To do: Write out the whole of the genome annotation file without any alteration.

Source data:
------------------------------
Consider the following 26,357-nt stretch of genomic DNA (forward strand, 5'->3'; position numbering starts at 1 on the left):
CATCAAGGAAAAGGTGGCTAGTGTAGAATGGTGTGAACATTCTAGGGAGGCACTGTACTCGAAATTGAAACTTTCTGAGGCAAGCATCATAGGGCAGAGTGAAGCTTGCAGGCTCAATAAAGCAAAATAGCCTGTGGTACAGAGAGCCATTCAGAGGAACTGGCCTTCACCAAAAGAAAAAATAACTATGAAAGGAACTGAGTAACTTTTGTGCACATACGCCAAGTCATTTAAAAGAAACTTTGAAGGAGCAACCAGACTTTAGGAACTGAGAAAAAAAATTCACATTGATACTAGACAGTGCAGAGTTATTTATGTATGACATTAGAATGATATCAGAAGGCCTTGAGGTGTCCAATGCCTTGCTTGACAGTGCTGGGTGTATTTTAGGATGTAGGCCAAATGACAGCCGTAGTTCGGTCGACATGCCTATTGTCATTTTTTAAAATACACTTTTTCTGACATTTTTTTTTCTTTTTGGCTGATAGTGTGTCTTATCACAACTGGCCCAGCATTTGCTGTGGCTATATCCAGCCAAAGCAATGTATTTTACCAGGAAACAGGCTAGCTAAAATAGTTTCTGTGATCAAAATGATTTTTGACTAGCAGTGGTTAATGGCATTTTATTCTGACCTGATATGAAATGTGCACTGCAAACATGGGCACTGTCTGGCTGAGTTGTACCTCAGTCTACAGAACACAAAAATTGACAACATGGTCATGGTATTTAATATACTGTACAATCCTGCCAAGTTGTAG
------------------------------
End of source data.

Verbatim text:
Consider the following 26,357-nt stretch of genomic DNA (forward strand, 5'->3'; position numbering starts at 1 on the left):
CATCAAGGAAAAGGTGGCTAGTGTAGAATGGTGTGAACATTCTAGGGAGGCACTGTACTCGAAATTGAAACTTTCTGAGGCAAGCATCATAGGGCAGAGTGAAGCTTGCAGGCTCAATAAAGCAAAATAGCCTGTGGTACAGAGAGCCATTCAGAGGAACTGGCCTTCACCAAAAGAAAAAATAACTATGAAAGGAACTGAGTAACTTTTGTGCACATACGCCAAGTCATTTAAAAGAAACTTTGAAGGAGCAACCAGACTTTAGGAACTGAGAAAAAAAATTCACATTGATACTAGACAGTGCAGAGTTATTTATGTATGACATTAGAATGATATCAGAAGGCCTTGAGGTGTCCAATGCCTTGCTTGACAGTGCTGGGTGTATTTTAGGATGTAGGCCAAATGACAGCCGTAGTTCGGTCGACATGCCTATTGTCATTTTTTAAAATACACTTTTTCTGACATTTTTTTTTCTTTTTGGCTGATAGTGTGTCTTATCACAACTGGCCCAGCATTTGCTGTGGCTATATCCAGCCAAAGCAATGTATTTTACCAGGAAACAGGCTAGCTAAAATAGTTTCTGTGATCAAAATGATTTTTGACTAGCAGTGGTTAATGGCATTTTATTCTGACCTGATATGAAATGTGCACTGCAAACATGGGCACTGTCTGGCTGAGTTGTACCTCAGTCTACAGAACACAAAAATTGACAACATGGTCATGGTATTTAATATACTGTACAATCCTGCCAAGTTGTAG